What was noticeable this time was that the supposed radical reactionary extremists were actually the far, far more reasonable ones who were not advocating all of the things that have become so important to movement conservatives: aggressive war, reckless power projection, expansion of state surveillance and detention, exaggeration of the nature and scope of foreign threats, and absolute deference to the executive in “time of war.” In this respect, we have become much more like the anti-anticommunists beginning in the ’50s (e.g., Lukacs, Viereck), who were not really expelled from movement circles so much as they were ignored completely.

Something that people expelled from the movement have tended to have in common is a profound distrust of the federal government and wariness of the expansion of its powers. At least as far as the national security and warfare state is concerned, that is simply not acceptable, because growing and using that state apparatus is the one thing that seems to unite most movement conservatives during and since the Cold War. The expelled have also been just as likely to criticize and oppose Republican politicians and policies as they have those on the Democratic side, and sometimes in even stronger terms because Republicans rely on conservative support. The expelled are very bad partisans and are not “team players.” Another reason for bothering with these expulsions is to show those who remain “inside” how far they are allowed to go until they will no longer be tolerated. At one level, this is standard boundary maintenance that any group practices, but it is also a means of imposing a degree of uniformity and discipline on those who remain.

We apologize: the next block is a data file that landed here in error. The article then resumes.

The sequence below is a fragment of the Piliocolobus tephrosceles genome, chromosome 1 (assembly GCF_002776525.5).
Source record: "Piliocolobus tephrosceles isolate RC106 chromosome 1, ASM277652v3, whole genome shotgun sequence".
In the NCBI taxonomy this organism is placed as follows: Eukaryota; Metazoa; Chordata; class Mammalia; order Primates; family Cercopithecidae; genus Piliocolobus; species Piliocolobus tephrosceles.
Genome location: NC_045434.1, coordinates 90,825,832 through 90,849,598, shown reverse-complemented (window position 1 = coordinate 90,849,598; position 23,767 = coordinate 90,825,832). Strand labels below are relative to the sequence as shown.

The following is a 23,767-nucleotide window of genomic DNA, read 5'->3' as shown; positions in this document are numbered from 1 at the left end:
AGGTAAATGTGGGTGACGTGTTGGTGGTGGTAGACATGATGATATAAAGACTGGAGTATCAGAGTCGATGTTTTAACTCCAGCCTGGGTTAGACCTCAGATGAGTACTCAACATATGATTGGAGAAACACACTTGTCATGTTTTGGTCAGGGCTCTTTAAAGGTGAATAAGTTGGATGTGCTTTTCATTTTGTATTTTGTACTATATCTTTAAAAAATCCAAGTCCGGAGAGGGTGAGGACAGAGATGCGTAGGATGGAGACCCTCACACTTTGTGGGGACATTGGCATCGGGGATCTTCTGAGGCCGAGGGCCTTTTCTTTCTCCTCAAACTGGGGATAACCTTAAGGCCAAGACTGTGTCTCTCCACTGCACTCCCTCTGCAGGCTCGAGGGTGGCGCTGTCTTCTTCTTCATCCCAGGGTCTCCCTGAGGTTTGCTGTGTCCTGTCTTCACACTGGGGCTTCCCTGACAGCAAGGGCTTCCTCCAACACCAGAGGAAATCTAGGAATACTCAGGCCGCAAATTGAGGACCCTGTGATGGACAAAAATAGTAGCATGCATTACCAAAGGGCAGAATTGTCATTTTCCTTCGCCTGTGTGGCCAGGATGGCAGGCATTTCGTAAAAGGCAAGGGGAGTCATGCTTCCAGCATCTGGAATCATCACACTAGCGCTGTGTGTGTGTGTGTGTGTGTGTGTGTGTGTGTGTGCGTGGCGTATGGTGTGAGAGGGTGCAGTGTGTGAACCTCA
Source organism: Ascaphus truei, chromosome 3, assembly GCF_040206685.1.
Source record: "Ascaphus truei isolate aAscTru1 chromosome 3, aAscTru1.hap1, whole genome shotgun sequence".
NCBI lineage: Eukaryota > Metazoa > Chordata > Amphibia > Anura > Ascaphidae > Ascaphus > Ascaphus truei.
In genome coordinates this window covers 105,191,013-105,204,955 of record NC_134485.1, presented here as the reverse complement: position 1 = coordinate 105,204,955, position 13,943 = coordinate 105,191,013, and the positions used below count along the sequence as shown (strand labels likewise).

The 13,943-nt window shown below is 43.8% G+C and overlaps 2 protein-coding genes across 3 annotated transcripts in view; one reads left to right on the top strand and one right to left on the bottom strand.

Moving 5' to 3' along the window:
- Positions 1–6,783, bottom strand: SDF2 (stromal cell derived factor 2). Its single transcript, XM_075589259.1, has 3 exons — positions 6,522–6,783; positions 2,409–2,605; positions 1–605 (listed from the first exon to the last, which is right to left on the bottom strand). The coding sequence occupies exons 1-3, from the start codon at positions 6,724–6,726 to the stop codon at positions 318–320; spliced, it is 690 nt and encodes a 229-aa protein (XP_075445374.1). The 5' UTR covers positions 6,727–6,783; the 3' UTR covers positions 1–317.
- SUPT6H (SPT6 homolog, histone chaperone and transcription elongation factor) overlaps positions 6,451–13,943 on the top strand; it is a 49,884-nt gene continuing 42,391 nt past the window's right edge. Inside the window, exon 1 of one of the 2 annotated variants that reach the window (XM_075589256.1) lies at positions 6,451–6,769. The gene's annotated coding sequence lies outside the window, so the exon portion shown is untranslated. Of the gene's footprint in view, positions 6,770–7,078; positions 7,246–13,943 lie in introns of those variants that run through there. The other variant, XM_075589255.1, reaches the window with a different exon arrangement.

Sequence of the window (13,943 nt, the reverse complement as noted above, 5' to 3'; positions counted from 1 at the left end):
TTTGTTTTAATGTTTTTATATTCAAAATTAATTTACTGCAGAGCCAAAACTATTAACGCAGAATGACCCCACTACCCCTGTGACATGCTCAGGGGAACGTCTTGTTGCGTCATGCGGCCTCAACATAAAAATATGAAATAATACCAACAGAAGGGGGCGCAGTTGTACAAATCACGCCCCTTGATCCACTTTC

On the whole, the practice works to keep those “inside” in line, but what it also does is signal to anyone with much intellectual curiosity to stay far away or to leave now. If the quality of conservative thought is worse today than it was ten or twenty or thirty years ago, and I agree that it certainly seems that way, I would attribute this to the triumph of the ideological spirit that has afflicted movement conservatism from very early on and to the strong disincentives ideological rigidity creates for anyone who might be interested in conservative ideas.